Property managers may charge your tenants a $25 late fee that they pocket.
This is ridiculous, because that is your money.
They may have to work to get the rent, but they should give you at least half of that.
- Eviction fee
If property managers are charging you on top of the lawyer fees for the administration of an eviction, scratch that out.
This is a part of the monthly management fee.
- Pet fee
If you get any pets in your property, you should be charging an extra amount for that pet, because it is another tenant that could destroy the property.
If the fee is $25 a month, that should go into your pocket, not the property manager’s.
That will be used to clean the property when the tenant moves out.
- Return check fee
This should be solely charged to the tenant, and you shouldn’t make any money off of this, if you don’t need to pay the bank fee.
You should also not be charged for this.
- Paying utility bills
In some areas of the country, it is wise to have the property manager pay the utility bills, instead of putting the utilities in the tenant’s name.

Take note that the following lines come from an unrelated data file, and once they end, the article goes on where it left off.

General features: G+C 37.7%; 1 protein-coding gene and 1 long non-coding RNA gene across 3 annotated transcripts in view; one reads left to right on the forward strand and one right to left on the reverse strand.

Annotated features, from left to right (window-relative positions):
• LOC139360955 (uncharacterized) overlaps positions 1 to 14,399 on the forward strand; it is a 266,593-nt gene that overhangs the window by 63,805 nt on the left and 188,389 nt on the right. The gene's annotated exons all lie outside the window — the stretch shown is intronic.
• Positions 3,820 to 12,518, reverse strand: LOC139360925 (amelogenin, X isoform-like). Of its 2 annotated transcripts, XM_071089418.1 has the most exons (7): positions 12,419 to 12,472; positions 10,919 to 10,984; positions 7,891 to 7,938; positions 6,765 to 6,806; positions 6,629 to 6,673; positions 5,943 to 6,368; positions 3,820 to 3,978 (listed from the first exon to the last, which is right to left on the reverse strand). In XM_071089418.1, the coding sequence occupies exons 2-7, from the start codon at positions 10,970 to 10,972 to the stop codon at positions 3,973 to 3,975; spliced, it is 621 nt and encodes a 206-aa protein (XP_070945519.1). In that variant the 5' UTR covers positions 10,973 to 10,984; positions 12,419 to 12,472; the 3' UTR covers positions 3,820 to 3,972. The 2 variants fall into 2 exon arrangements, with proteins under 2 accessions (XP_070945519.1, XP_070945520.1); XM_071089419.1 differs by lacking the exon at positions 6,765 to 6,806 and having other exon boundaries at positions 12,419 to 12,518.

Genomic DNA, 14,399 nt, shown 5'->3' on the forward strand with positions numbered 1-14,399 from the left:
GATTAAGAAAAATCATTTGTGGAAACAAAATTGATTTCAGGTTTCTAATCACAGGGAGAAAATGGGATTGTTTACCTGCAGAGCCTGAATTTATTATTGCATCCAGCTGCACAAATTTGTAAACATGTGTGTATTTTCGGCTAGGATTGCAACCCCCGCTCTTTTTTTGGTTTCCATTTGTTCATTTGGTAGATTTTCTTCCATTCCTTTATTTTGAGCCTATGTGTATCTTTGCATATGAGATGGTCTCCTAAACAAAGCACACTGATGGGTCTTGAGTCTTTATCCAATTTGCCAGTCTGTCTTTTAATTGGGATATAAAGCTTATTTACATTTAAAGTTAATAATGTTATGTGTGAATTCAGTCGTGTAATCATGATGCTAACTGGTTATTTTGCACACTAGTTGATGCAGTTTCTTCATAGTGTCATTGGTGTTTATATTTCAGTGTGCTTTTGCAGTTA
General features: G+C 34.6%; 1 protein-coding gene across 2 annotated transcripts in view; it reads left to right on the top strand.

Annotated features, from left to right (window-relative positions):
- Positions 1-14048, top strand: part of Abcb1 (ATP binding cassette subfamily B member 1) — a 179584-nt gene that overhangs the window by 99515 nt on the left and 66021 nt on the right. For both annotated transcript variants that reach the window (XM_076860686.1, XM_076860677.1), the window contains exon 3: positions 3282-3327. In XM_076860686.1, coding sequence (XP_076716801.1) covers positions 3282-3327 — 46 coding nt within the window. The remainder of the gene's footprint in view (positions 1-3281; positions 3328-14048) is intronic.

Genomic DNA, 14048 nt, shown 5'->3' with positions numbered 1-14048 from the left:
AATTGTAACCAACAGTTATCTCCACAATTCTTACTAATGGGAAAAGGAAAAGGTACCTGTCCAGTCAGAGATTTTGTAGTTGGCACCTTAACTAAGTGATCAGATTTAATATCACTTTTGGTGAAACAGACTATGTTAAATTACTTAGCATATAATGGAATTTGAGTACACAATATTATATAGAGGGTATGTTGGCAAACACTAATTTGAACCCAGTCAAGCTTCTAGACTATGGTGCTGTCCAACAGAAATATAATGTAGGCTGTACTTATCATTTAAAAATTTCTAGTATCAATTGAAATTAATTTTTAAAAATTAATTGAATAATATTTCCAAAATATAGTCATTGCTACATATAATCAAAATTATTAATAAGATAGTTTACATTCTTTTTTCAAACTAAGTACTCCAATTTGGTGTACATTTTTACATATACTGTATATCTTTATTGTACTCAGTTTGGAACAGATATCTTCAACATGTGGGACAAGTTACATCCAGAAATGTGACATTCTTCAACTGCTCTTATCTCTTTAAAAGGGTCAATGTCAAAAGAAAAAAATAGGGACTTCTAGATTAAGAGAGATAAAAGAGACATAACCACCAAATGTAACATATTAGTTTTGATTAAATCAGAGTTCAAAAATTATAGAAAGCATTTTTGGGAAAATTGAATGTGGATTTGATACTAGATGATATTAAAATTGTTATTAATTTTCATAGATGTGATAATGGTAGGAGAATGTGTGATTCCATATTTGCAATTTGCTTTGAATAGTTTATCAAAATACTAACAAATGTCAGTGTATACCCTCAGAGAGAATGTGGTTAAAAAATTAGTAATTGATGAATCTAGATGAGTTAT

If the utility bill is tied to the property instead of the tenant, you could be stuck with it.
PRO TIP: Find out if the utility bills are tied to the property. If they are, make sure the property manager is paying them every month and have them bill the tenant.
This has saved me thousands of dollars and was worth a 10 percent fee.
- Inspection/visitation of the property
Make sure you do not pay for this! They are already being paid for monthly rents so the should be able to visit the property when needed without paying more.
- Reserve repair fund
This is money that is set aside that your property manager uses to handle any repairs or maintenance calls in the middle of the month.
They need money in an account they can dip into.
- Early termination fee
If your property manager isn’t doing well, or you want to move on to another property manager, and there is still time left on your agreement with them, beware of the early termination fee.
Cross this out!
Do not give them the satisfaction of giving them money, when they are not doing a good job.